How NOT to cure boredom.

th7 How NOT to cure boredom.Today’s press release from Ebates bothered me a good deal. The cash-back shopping site recently surveyed 1,000 people and learned, among other things, that 49 percent use mobile devices to shop while waiting in line.

Apparently it “cures boredom.”

All the Internet at your fingertips – the chance to download millions of e-books for free, listen to amazing music, view more cat pictures than anyone really needs – and you decide to kill time by shopping?

Couple of things, here:

  • How long are the lines in which you’re waiting?
  • How’s your budget holding up under this anti-boredom tactic?

I understand that even five minutes in line can feel endless. It isn’t, since you do eventually get to go home. Even if it turned into half an hour of waiting, is there no other way to occupy your mind? (See “cat pictures” et al., above.)

Possibly some of these folks aren’t actually buying, just shopping – the equivalent of window-shopping in place. After all, some people can walk through a store and look at lots but leave empty-handed.

But the Internet is superb at creating need where none exists. Oh, that funny T-shirt would be perfect for your brother. A skin-care shop is having a sale on products in your favorite scent. What an interesting herbal tea sampler, and your tisane-loving BFF could use a little pick-me-up….

Throw in free shipping and you’re gone. As is a chunk of your budget.

We can resist anything except temptation

Even if you don’t buy these things, you’re now aware of their existence. I believe that the more bright shiny objects you see, the more you’re likely to go back and get them later on. (Especially since some e-tailers will send coupon codes to those who look but don’t buy.)

Do you really need to buy new things every time you’re bored? More to the point, can you afford to do this? And for extra credit: How long before it morphs into more clutter?

If you’re living on a careful budget, do yourself a favor and avoid this kind of aimless shopping. Cruising your favorite retailers to see what’s new or poking around on T-shirt sites “just for fun” is like a recovering alcoholic deciding to stop by the bar for a soda. Sure, he might not drink anything but Diet Coke. But who needs that kind of temptation?

Lately I’ve taken to deleting all e-mails from Groupon and Living Social. Generally I think such sites are swell if you use them right, i.e., if it were something you were going to buy anyway.

But these vouchers can also create “need,” and my budget is extremely tight these days due to my recent decision to scale back. Whereas I used to buy treats for family and friends fairly regularly, now I have to watch my spending very carefully indeed.

Dodging the want-thats 

Not that I’m never tempted. The other day I found myself wavering over an Auntie Anne’s Pretzels deal advertised in the newspaper. “It’s only $6,” I thought, “and the boys love pretzels.”

Ultimately I reminded myself that there’s no such thing as “only” $6 these days, especially since I want to beef up my emergency fund after recent visits to my daughter and my dad.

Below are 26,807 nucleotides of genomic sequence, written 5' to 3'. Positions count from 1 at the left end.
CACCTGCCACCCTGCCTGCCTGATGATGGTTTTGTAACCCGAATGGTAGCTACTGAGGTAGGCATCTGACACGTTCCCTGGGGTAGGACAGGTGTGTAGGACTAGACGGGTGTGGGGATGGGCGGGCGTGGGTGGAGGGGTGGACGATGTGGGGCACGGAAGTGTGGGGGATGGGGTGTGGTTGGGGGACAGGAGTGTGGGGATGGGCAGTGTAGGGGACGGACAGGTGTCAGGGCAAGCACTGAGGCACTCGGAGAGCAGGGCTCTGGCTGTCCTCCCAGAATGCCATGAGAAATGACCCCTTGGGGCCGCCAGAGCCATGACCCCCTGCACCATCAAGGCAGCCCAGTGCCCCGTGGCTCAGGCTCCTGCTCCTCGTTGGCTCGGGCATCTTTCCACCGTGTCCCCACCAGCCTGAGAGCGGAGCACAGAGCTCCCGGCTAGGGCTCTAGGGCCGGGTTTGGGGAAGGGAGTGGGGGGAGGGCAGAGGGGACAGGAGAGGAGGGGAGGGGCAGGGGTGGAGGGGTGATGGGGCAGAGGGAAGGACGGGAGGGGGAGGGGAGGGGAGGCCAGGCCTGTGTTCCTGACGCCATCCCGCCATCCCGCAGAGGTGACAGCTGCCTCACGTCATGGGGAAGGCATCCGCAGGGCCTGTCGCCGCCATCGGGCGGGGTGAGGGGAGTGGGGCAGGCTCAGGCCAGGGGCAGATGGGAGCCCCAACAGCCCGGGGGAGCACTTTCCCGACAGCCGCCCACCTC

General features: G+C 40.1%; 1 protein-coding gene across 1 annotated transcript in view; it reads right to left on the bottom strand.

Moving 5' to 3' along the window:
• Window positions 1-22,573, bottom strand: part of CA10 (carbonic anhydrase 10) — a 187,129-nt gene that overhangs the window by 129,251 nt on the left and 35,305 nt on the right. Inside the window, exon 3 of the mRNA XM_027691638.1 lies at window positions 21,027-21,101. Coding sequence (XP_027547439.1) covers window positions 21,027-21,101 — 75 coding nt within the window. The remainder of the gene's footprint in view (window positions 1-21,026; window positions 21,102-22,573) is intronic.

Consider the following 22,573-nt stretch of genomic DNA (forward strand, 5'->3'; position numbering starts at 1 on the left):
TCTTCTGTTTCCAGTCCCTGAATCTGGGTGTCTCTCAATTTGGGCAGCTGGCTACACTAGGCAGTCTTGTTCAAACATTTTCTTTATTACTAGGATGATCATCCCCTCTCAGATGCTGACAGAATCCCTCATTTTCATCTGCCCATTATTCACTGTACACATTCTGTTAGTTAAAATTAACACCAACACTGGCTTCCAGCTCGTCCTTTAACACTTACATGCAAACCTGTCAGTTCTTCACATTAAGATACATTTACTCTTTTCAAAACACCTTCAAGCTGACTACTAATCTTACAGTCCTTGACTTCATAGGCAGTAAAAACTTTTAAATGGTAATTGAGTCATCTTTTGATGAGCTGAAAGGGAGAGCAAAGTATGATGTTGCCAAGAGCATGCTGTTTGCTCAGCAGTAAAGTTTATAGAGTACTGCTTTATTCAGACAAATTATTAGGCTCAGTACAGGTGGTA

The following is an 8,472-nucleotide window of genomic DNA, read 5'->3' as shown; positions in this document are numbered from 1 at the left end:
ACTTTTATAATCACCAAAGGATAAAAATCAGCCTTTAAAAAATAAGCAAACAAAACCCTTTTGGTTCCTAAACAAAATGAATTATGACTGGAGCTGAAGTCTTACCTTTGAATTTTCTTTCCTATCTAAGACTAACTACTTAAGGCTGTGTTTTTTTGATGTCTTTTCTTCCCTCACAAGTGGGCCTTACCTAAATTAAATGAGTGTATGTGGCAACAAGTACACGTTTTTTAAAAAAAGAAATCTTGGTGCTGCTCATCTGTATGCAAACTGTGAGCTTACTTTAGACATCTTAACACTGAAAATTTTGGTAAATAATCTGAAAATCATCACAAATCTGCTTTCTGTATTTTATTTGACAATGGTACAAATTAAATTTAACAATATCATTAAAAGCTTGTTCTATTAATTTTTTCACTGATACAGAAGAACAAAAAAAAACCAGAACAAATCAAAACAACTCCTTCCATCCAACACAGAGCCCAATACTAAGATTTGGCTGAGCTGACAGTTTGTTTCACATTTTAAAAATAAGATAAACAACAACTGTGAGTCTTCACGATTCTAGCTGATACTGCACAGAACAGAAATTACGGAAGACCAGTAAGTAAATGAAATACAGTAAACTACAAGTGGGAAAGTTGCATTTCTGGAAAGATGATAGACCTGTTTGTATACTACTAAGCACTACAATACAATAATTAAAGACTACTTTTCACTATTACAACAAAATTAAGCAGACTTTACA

So I just invited my great-nephews over and fed them Café Awesome-style. A good time was had by all. No one said, “Gee, I wish I were eating a soft pretzel right now.”

Surveys like this one make me glad I use a burn phone with no data package. Any time I’m stuck in line I won’t be able to hunt for virtual pretty pebbles. Besides, I have a magic talisman in my backpack at all times: It’s called a paperback book and it does wonders to scare off the want-thats.

Readers: Do you shop with a mobile device when you’re stuck in line? Ever have buyer’s remorse over something that looked irresistible while you waited at the DMV?

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18 Comments

  1. I don’t shop on my phone to start with – but if I’m in line, I pull out my ereader and read. Before I had my ereader, I *always* had at least one book with me at all times – thanks to technology, I no longer finish a book and run out of things to read :)

  2. Paperback, conversation, have not made the smart phone plunge yet, hope not to be talked into it!

  3. Holly S

    NOT me.
    1. There is NOTHING I need so much that I will stand in a line of more than 3 people.
    2. I do NOT own a smart phone.
    3. I will ever buy clothes or shoes online. Fit is too iffy.
    4. The only things I do buy online are grandkids bday gifts and fun, cheap costume jewelry.
    5. I DO buy deals from groupon and/or restaurant.com for doing things w/friends BUT only from my home computer where I keep my online purchases only credit card.

    I do carry a book w/me for longer waits like the Dr or dentist.

  4. Bluezette

    Since I work from home I don’t even have a dumb phone, just a land line. But would I be an evil person for admitting that I’d rather the person in front or behind me in line be shopping on their phone instead of shifting their weight from foot to foot, accompanied by loud, chest heaving sighs to express their impatience?

    • Donna Freedman

      Well, that is an issue….If you’ve got an iPod or any other music device, plug in your favorite music and tune out the sighers.

    • You mean I’m not the only one without a cell phone? I work in a middle school, and the kids are shocked that I don’t have one. It would be convenient, but I don’t need it or the the bill that comes with one.

  5. mrs. short